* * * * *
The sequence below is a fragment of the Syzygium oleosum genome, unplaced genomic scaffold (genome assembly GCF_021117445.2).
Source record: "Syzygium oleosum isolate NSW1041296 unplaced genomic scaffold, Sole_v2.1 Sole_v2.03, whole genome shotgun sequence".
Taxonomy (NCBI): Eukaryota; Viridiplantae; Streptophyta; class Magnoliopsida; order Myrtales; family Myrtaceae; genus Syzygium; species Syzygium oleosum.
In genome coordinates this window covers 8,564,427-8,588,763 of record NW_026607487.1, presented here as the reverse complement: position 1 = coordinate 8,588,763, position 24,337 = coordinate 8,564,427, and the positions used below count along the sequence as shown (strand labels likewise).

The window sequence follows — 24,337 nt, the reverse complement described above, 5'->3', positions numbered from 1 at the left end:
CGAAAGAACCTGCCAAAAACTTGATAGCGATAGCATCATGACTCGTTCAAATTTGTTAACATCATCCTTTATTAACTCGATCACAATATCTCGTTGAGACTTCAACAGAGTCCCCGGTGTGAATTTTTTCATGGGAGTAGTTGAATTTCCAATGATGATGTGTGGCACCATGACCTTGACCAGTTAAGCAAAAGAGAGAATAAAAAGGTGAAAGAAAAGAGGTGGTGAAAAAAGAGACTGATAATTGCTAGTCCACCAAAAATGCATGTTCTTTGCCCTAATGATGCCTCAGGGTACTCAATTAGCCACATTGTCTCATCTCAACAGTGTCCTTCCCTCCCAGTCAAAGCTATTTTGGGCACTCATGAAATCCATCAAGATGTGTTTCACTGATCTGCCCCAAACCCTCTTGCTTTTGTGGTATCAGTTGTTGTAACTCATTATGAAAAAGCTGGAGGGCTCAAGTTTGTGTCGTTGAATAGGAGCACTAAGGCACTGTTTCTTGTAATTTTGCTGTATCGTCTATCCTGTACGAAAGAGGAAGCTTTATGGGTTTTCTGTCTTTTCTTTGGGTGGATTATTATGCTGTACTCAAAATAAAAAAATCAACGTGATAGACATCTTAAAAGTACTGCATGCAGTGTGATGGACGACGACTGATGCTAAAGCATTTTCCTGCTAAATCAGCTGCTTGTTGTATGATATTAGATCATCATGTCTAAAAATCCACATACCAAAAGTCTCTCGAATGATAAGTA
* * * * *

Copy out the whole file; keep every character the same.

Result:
The sequence below is a fragment of the Syzygium oleosum genome, unplaced genomic scaffold (genome assembly GCF_021117445.2).
Source record: "Syzygium oleosum isolate NSW1041296 unplaced genomic scaffold, Sole_v2.1 Sole_v2.03, whole genome shotgun sequence".
Taxonomy (NCBI): Eukaryota; Viridiplantae; Streptophyta; class Magnoliopsida; order Myrtales; family Myrtaceae; genus Syzygium; species Syzygium oleosum.
In genome coordinates this window covers 8,564,427-8,588,763 of record NW_026607487.1, presented here as the reverse complement: position 1 = coordinate 8,588,763, position 24,337 = coordinate 8,564,427, and the positions used below count along the sequence as shown (strand labels likewise).

The window sequence follows — 24,337 nt, the reverse complement described above, 5'->3', positions numbered from 1 at the left end:
CGAAAGAACCTGCCAAAAACTTGATAGCGATAGCATCATGACTCGTTCAAATTTGTTAACATCATCCTTTATTAACTCGATCACAATATCTCGTTGAGACTTCAACAGAGTCCCCGGTGTGAATTTTTTCATGGGAGTAGTTGAATTTCCAATGATGATGTGTGGCACCATGACCTTGACCAGTTAAGCAAAAGAGAGAATAAAAAGGTGAAAGAAAAGAGGTGGTGAAAAAAGAGACTGATAATTGCTAGTCCACCAAAAATGCATGTTCTTTGCCCTAATGATGCCTCAGGGTACTCAATTAGCCACATTGTCTCATCTCAACAGTGTCCTTCCCTCCCAGTCAAAGCTATTTTGGGCACTCATGAAATCCATCAAGATGTGTTTCACTGATCTGCCCCAAACCCTCTTGCTTTTGTGGTATCAGTTGTTGTAACTCATTATGAAAAAGCTGGAGGGCTCAAGTTTGTGTCGTTGAATAGGAGCACTAAGGCACTGTTTCTTGTAATTTTGCTGTATCGTCTATCCTGTACGAAAGAGGAAGCTTTATGGGTTTTCTGTCTTTTCTTTGGGTGGATTATTATGCTGTACTCAAAATAAAAAAATCAACGTGATAGACATCTTAAAAGTACTGCATGCAGTGTGATGGACGACGACTGATGCTAAAGCATTTTCCTGCTAAATCAGCTGCTTGTTGTATGATATTAGATCATCATGTCTAAAAATCCACATACCAAAAGTCTCTCGAATGATAAGTA